From The Associated Press
OMAHA, Neb. —
The Institute for Supply Management, formerly the Purchasing Management Association, began formally surveying its membership in 1931 to gauge business conditions.
The Creighton Economic Forecasting Group uses the same methodology as the national survey to consult supply managers and business leaders. Creighton University economics professor Ernie Goss oversees the report.
The overall index ranges between 0 and 100. Growth neutral is 50, and a figure greater than 50 indicates an expanding economy over the next three to six months.
Here are the state-by-state results for June:
Arkansas: The overall index for Arkansas dipped to 52.6 from 55.1 in May. The index includes new orders at 46.5, production or sales at 44.7, delivery lead time at 50.8, inventories at 66.7, and employment at 54.1. “Business expansion for durable goods producers remains strong and has offset weakness among nondurable goods producers. Even as construction activity has stabilized, the industry has yet to recapture job losses from the national recession with industry jobs down 17 percent from 2007,” Goss said.
Iowa: For the first time this year, Iowa’s overall index declined, but it remained at a strong level of 69.3 in June, down from May’s 70. The index included new orders at 77.7, production or sales at 70.2, delivery lead time at 54.8, employment at 70.5, and inventories at 73.3. “Over the past 12 months, Iowa durable goods producers and nondurable goods manufacturers have increased employment levels by more than 3 percent, which was tops in the region. Our surveys over the past several months signal that this growth will continue over the next three to six months,” Goss said.
Kansas: Kansas’ overall index rose to 58.6 in June from 53.1 in May. The index includes new orders at 73.6, production or sales at 70.1, delivery lead time at 47.5, employment at 62.5, and inventories at 39.2. “Both durable and nondurable goods producers are experiencing healthy growth in sales and jobs. However, pullbacks were recorded for food processors in the state. Growth will be positive, but down from the same period of 2012,” Goss said.
Minnesota: For a seventh-straight month, Minnesota’s overall index suggested growth. The index increased to 56.2 in June from May’s 55.2. The index includes new orders at 51.9, production or sales at 55, delivery lead time at 56.8, inventories at 62, and employment at 55.6. “Minnesota’s economy has been boosted by an expanding construction sector. However even with the expansion, the building sector is well down from pre-recession levels. Pullbacks among nondurable goods manufacturers were more than offset by an expanding durable goods sector including metal manufacturers,” Goss said.
Missouri: The overall index for Missouri rose slightly in June to 54.7 from 54.6 in May. The index includes new orders at 55.6, production or sales at 61, delivery lead time at 52.2, inventories at 46.7, and employment at 58.2. “Expansions among durable goods manufacturers, including metal producers, more than offset cuts for nondurables goods manufacturers for the month,” Goss said.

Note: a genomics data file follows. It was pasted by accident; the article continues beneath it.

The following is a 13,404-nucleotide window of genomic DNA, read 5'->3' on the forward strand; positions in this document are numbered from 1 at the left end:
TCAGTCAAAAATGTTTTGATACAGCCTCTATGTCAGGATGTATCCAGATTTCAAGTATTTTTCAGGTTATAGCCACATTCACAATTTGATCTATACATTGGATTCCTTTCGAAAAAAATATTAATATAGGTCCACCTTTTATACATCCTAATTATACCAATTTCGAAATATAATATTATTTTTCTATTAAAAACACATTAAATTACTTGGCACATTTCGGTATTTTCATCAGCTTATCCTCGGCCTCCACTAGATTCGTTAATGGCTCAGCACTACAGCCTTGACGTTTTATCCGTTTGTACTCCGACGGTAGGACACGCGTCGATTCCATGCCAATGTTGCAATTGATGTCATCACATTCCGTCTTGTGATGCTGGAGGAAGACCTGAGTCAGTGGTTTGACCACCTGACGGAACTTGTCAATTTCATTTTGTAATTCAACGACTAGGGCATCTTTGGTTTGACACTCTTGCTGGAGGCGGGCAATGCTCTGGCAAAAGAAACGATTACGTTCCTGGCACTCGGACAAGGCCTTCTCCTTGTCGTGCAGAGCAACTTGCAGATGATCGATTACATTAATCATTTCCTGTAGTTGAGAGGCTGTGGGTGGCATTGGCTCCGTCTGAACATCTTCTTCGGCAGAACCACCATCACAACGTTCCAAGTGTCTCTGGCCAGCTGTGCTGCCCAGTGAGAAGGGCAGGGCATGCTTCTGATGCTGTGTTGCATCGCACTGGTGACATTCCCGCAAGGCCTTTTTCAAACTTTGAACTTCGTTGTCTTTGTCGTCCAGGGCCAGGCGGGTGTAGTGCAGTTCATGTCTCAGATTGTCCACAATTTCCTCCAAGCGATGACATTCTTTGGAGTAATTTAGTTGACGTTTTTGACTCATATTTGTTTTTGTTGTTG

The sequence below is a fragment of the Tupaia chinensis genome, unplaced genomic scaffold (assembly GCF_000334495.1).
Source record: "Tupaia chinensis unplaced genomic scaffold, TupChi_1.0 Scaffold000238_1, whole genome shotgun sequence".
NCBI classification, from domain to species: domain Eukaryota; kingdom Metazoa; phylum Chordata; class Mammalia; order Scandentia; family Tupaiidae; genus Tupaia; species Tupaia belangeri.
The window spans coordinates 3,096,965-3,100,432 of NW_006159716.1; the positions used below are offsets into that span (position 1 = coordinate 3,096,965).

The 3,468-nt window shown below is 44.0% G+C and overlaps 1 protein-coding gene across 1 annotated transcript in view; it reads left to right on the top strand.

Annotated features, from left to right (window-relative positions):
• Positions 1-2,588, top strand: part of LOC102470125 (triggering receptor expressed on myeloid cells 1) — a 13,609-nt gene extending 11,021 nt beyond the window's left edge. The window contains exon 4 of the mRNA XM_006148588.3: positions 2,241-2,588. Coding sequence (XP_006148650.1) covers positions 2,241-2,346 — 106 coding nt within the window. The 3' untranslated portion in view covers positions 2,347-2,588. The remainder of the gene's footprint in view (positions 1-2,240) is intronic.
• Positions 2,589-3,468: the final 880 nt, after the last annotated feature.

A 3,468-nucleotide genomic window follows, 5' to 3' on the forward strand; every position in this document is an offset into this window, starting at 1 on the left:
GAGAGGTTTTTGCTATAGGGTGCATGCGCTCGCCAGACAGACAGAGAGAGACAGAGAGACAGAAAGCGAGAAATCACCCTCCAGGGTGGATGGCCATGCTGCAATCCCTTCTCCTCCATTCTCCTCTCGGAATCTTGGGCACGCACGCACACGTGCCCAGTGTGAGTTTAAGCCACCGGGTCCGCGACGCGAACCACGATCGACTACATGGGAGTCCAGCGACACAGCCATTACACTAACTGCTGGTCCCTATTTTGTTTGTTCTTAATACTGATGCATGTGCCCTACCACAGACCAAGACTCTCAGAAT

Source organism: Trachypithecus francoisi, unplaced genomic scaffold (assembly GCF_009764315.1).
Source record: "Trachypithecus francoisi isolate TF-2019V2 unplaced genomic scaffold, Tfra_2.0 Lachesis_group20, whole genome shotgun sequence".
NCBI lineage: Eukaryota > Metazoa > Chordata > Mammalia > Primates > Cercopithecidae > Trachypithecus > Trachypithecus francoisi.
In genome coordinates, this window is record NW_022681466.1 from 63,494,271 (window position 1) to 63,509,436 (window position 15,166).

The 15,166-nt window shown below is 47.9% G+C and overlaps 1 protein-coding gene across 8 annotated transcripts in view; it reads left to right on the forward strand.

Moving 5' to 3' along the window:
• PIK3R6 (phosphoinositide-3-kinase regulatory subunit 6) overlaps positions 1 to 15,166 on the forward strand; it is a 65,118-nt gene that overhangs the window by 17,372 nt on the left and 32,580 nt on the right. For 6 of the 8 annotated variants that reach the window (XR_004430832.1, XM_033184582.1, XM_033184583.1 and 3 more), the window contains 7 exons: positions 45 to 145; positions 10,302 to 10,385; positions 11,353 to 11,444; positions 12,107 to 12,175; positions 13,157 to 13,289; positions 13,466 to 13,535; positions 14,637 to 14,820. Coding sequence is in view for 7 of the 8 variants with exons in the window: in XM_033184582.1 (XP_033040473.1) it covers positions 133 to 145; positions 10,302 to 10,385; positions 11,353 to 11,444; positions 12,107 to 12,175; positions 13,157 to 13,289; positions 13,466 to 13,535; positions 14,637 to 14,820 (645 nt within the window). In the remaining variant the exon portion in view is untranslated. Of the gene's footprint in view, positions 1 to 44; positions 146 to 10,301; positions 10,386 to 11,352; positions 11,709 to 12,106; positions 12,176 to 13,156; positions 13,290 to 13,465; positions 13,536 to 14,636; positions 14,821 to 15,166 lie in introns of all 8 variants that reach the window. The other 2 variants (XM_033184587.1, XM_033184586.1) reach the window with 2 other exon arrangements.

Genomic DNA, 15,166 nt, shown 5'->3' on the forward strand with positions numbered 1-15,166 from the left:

Nebraska: The overall index for Nebraska declined to 51.1 in June from May’s 53.2. Goss said the stronger U.S. dollar is cutting into the growth recorded by Nebraska’s businesses. The index includes new orders at 48.1, production or sales at 52.7, delivery lead time at 52.5, inventories at 51.3, and employment at 51. “Durable goods producers in the state, including metal manufacturers and agriculture equipment producers, continue to grow at a healthy pace. Nebraska and Iowa are the only states in the region to experience very healthy growth for both durable and nondurable goods manufacturers. Even so, our surveys point to slower growth for the overall Nebraska economy in the months ahead,” Goss said.
North Dakota: North Dakota’s overall index improved to 61 in June from May’s 55.4. The index includes new orders at 53.9, production or sales at 51.6, delivery lead time at 60.4, employment at 68.8, and inventories at 70.3. “The state’s mining industry continues to expand at a brisk pace. Companies that we survey each month that are tied to this sector are likewise growing at a healthy rate. Manufacturers and construction firms are benefiting from the North Dakota’s vigorous energy sector,” Goss said.
Oklahoma: The overall index for Oklahoma grew to 59.6 in June from May’s 55.6. The index includes new orders at 64.2, production or sales at 65.9, delivery lead time at 53.3, inventories at 60.5, and employment at 54.2. “Growth for durable goods producers in the state more than offset weaker conditions for Oklahoma’s energy firms and for nondurable manufacturers,” Goss said.
South Dakota: The overall index for South Dakota improved to 62.9 in June from May’s 61.7. The index includes new orders at 74.5, production or sales at 64.8, delivery lead time at 54.9, inventories at 52, and employment at 68.3. “Manufacturers in the state are adding to their employment levels as sales and new orders grow at a solid pace,” Goss said.